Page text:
Key takeaways

  • Workforce mobility is a useful tool for talent acquisition in a competitive market.
  • Change management and collaborative technologies are key.
  • Businesses must ensure remote workers heed cyber security advice.

Securing staff with the right technical skills is high on the agenda for Australian businesses. PwC’s 2015 Global CEO Survey showed that concerns over availability of key skills are at an eight-year high among business leaders. With 44% of jobs at risk from digital disruption in the next 20 years, to ensure future prosperity we must not only attract the right talent but employ policies to retain them, too.

Last week, Business Insider reported on what may seem as a radical approach to stop tech talent from leaving: allowing staff to work abroad for three months every year.

HR director for Melbourne-based start-up Envato, James Law, told the publication: “If an Australian company can open up the world as a backdrop for work and professional development, great workers are less likely to feel that traditional pull of heading offshore to grow their careers […] Flexibility promotes agility, which we’ll need to compete and thrive”

Whilst three months’ absence may be outside the scope of many enterprises, flexible working is without doubt a growing feature of the tech business landscape. What are the considerations for catering to a mobile workforce?

Demand for a mobile workforce

This year, Millennials became the majority of the US workforce, comprising over a third of the nation’s employees. There is a growing expectation, particularly among this highly connected generation, that mobility will be offered as standard.

“Looking at the way young people engage with their social circles, it is hugely dependent on technology,” observes PwC’s Digital Services Leader John Riccio.  “They form relationships, have conversations and share experiences all without physical engagement. As they increasingly enter the workforce this shift in social engagement will further influence the way we operate at work. Coupled with advancements in truly collaborative technologies, this reinforces the fact that virtual engagement is simply becoming the normal state.”

The mobilisation of the workforce certainly opens up new opportunities for talent acquisition, especially in sourcing staff located outside the immediate geography of a business base.  But it has an impact on the design of the business overall, from work spaces to policy.

Enlisting technology and leadership

“Mobile technologies in the workplace offered the potential to enable more productive and efficient platforms that could be leveraged by all our people regardless of role,” says CIO Hilda Clune, talking about PwC’s implementation of flexible working practices, in 2013 publication Surviving and Thriving in the New World.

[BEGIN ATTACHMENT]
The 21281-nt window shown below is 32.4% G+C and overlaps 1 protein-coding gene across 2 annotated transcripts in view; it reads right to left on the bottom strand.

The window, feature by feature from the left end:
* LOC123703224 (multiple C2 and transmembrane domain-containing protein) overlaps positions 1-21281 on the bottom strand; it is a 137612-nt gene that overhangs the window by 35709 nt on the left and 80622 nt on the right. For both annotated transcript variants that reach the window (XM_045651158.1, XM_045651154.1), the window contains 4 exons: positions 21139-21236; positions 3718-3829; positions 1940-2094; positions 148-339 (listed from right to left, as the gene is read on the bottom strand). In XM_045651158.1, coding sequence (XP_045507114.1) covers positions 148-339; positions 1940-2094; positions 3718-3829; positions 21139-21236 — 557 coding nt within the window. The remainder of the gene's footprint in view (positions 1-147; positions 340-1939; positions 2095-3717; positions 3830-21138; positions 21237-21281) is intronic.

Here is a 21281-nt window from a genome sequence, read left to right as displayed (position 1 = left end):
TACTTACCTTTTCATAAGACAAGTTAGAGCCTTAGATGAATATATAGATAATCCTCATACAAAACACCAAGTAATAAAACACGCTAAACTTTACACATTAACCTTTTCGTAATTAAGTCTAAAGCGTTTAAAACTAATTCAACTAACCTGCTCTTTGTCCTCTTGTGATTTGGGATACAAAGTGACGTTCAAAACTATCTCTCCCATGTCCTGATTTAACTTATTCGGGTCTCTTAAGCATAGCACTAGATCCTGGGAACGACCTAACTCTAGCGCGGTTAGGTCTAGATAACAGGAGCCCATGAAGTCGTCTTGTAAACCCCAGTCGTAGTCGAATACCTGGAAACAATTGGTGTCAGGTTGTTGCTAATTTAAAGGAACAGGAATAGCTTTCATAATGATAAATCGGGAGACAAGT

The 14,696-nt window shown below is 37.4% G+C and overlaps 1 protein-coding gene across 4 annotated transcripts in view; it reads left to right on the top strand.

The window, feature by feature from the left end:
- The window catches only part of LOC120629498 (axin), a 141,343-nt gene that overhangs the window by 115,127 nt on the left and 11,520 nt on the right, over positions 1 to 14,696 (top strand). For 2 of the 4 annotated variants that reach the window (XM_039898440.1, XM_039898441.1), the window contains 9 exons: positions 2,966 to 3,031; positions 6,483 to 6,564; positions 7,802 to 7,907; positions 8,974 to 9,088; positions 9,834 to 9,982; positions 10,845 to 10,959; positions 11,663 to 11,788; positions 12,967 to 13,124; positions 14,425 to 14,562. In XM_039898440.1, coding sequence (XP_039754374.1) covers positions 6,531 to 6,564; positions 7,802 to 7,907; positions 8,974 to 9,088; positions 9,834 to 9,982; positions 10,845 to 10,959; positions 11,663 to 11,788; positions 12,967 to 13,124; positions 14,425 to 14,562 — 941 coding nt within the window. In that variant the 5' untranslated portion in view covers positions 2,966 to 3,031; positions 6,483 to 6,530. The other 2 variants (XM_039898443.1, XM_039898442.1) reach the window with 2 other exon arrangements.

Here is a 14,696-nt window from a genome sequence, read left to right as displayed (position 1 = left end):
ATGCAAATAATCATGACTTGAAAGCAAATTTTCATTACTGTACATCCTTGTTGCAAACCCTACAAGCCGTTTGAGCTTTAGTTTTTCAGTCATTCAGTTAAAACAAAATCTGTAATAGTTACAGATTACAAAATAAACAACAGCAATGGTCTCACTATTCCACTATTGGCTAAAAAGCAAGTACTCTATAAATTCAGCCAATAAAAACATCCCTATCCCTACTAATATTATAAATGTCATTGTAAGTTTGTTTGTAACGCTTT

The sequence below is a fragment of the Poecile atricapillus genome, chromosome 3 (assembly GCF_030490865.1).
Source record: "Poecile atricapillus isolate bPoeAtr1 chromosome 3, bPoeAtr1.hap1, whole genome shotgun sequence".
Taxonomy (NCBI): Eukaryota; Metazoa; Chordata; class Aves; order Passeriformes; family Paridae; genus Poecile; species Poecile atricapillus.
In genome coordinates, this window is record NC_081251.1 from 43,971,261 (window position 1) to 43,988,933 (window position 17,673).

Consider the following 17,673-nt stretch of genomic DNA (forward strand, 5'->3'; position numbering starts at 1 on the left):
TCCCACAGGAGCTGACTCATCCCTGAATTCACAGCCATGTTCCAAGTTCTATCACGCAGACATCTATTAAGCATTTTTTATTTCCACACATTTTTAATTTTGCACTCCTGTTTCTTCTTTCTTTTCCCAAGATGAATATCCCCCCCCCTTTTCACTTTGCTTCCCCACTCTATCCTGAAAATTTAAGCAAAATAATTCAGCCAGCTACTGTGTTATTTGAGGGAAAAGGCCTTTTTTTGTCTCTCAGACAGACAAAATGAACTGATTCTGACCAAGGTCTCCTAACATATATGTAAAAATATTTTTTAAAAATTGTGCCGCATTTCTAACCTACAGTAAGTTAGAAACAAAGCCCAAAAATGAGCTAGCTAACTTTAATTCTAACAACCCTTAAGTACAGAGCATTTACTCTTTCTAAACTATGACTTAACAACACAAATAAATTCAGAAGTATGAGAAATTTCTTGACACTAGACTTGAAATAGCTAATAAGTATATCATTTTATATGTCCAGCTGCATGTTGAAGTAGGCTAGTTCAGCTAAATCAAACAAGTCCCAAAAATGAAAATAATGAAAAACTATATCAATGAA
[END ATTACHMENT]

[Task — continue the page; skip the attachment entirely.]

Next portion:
“This was the trigger to form a technology program that examined mobility access and implemented initiatives such as Bring Your Own Device and the development of mobile apps. Video VoIP was also pivotal in creating strong connections across our national teams. The essential element to all of these capabilities was that they were available from anywhere, which naturally removed the dependency to be in the office to work.” 

However, adopting a flexible working policy requires more than just an evolution in technology and environment.  “Change management was essential,” she adds. “This type of evolution requires a significant transformation in terms of culture, values and work practices. A revolutionary rethink was needed about the way the business worked, but more importantly how we could empower our people to make choices in where and how they work.”

Security considerations

While technology allows us to work more flexibly than ever before, businesses must remain vigilant of cyber security risks since remote working carries with it greater risks, advises PwC cyber security specialist Robert Di Pietro.

Within an office network, security controls can be enforced more easily to minimise risk. If a user is working from home, however, other family members may unknowingly download an infected file on a home computer that could spread to the work laptop. Or if a home wireless network is set up insecurely, it could allow unauthorised access to other devices in the home.

As mobile technology improves and we work more remotely, security controls need to start shifting from the network to the device itself. The challenge is that in this evolving world of Bring Your Own Device, the user owns the device, not the organisation – so there are limits as to how far the IT controls can extend.

As a result, businesses rely on employees to have a good level of cyber security awareness both in the office and when working remotely. This human element of cyber security is more important than ever in helping keep individuals and organisations secure in the digital age.

Whether working remotely for three weeks or three months, the same types of risks apply. These include:

  • Making sure you connect to the corporate network (by VPN) regularly to ensure you are receiving the latest software updates and patches, and that automatic back-up activities are taking place.
  • Ensure mobile devices are always locked or protected with a hard-to-guess PIN. Never leave a device unattended in public places.
  • Only install reputable applications on your device.
  • Don’t store sensitive digital or hard-copy corporate information in unsecure places – i.e. a filing cabinet at home, or backup to a home computer

 

 

Contributor

Tan Allaway

Tan Allaway is the editor-in-chief of PwC’s Digital Pulse.

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